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Amanda Murphy

Amanda Murphy: "I Hate the Golden Rule"

“I hate the Golden Rule,” says Village School principal Amanda Murphy. “It implies that everyone wants to be treated the same. Everyone wants to be treated differently, so treat people better than you want to be treated.” She applies this philosophy to her role at the school, prioritizing the safety and comfort of the students over all else and making sure that their best interests are represented every day. 


Murphy grew up in Manchester, Connecticut, and was the oldest of six children. She has two brothers and three sisters. Her father owned a grocery store, and her mother stayed home to take care of the children. She recalls feeling “very lucky growing up; I had a supportive family. Growing up [with five siblings] was tricky, but they’re now my best friends,” she says.


Murphy has wanted to be a teacher since she was very young, often enjoying playing school more than school itself, possibly foreshadowing her future role as an administrator. Despite her tendency towards education, Murphy ended up studying psychology at Saint Michael’s College, where she received her bachelor’s degree. She went on to become a counselor at a psychiatric hospital. While there, she was offered a position in the hospital’s classroom and found her true passion for education. As a result, she returned to school, earning her Master of Education in school counseling from the University of Massachusetts Boston. Murphy later became a special education tutor in Wellesley, and ultimately found her way to Marblehead. 


Murphy lives in Lynn with her husband and their two dogs, an English Mastiff and a Boston Terrier, who are “complete opposites, but best friends.” Every morning, she makes the 15 minute commute to the Village School, where she has been on the staff since 2004. She was originally a guidance counselor working alongside Jeffrey Newsome, a friendly and comforting presence at the school to this day. She joined the ranks of the administration as the assistant principal under principal  Theresa McGuinness, who ended up leaving just one year later. Murphy was named the interim principal and later offered the position on a permanent basis. McGuinness was and remains a role model for Murphy. “She taught me everything I know,” Murphy said. “I still ask her questions all the time.”


In discussing the grades that attend Village School, Murphy says, “I love four, five, and six. It’s not too young, but it’s not too much like middle school.” She recalls thinking, “Wow! That’s a perfect age group” when she first heard about the school. Her favorite part of her job is that the kids are always happy to be at school and excited to be learning. Every job has its difficulties, however, and Murphy has found that to be the case particularly when dealing with instances of bullying and students who are upset about various issues. She notes that her experience as a counselor both at and before her time at Village has been very helpful in navigating difficult situations.  


As principal, one must oversee both aspects of education: teaching and learning. Murphy makes sure to “always keep the students first” while also ensuring that the teachers feel supported in their efforts. “All of the teachers want the students to be successful,” she says about her staff, explaining that “teachers do a really good job balancing the needs of students at varying levels,” an admittedly difficult situation to manage in the classroom. She also speaks to the fact that her own sixth grade year was very difficult for a variety of different reasons, which motivates her to make sure that the sixth graders are having the best year possible. “I see challenges that students are facing that I recall facing myself,” she says.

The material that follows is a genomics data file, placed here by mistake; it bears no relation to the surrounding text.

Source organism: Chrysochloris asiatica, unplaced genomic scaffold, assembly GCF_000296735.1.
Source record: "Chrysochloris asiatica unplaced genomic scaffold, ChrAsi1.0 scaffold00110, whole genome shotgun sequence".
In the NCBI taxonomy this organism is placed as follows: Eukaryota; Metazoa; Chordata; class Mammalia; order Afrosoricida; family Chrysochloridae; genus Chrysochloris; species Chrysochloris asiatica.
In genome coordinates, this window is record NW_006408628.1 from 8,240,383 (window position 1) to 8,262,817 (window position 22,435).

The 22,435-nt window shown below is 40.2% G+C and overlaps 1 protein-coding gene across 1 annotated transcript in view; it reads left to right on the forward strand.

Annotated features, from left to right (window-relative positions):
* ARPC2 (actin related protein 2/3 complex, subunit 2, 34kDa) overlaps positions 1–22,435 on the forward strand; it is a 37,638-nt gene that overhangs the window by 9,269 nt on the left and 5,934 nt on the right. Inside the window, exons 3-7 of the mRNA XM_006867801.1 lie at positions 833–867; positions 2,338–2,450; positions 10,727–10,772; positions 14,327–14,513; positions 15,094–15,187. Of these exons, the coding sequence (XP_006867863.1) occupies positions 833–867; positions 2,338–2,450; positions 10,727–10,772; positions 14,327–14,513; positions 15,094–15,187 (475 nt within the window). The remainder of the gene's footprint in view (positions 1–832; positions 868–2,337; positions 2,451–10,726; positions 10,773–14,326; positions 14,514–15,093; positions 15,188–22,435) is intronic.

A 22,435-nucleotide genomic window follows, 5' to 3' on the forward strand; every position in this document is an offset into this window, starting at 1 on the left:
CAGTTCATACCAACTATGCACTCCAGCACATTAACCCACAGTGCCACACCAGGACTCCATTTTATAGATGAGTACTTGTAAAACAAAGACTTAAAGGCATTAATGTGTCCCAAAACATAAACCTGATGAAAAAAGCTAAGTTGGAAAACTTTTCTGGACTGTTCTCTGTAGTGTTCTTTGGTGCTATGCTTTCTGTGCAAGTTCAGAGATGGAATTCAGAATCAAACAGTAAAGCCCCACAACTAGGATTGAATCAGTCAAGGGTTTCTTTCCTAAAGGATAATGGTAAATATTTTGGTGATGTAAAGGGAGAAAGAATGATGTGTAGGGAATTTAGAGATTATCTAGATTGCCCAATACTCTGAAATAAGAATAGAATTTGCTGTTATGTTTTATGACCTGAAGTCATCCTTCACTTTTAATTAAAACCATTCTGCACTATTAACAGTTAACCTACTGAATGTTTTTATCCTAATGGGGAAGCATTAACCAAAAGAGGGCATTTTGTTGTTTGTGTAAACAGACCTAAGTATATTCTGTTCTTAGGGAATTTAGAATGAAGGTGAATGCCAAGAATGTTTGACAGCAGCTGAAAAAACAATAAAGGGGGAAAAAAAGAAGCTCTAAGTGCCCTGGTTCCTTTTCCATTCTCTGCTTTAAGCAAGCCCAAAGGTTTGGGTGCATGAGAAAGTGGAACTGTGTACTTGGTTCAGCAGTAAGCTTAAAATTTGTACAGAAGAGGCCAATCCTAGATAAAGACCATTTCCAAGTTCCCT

The Covid-19 pandemic was challenging for everyone, but educators certainly experienced this difficulty in a unique way. March 13, 2020 was an interesting day for Murphy; not only was this the day that the Marblehead Public Schools closed down, but it was also her dad’s birthday, leading to conflicting emotions. As she navigated the pandemic, she learned to appreciate smiles, seeking out what she came to call the “smiling eyes” that she observed in students wearing masks. She also learned just how important the in-person educational system is.


The pandemic has been a difficult time for Murphy in many ways. She lost family members, and she shares her regret that she did not  spend more time with them before they passed.  “You always regret not spending time with people. You regret not doing something that you know afterwards would have been great,” she says. These losses reminded her of just how important it is to be present in every moment that you spend with your loved ones, and to be as kind to everyone as is possible. 


In her admittedly limited free time, Murphy enjoys running and reading. She frequently undertakes six or seven mile runs, listening to crime stories the whole time. This past April, she participated in the Boston Marathon. Reading has been a favorite pastime for her since she was very young. “I’ve always been a reader,” she says. Murphy partakes in the Village summer reading list each year, finding that it is a nice conversation starter and a great way for her to engage with students. 


“Being here every day making a difference in this community is pretty awesome,” Murphy says. She entered education to have a positive influence on future generations, and it is safe to say that she has and will continue to leave her mark, enjoying herself all the way. “I’ve grown to love this community, and I’m happy here.”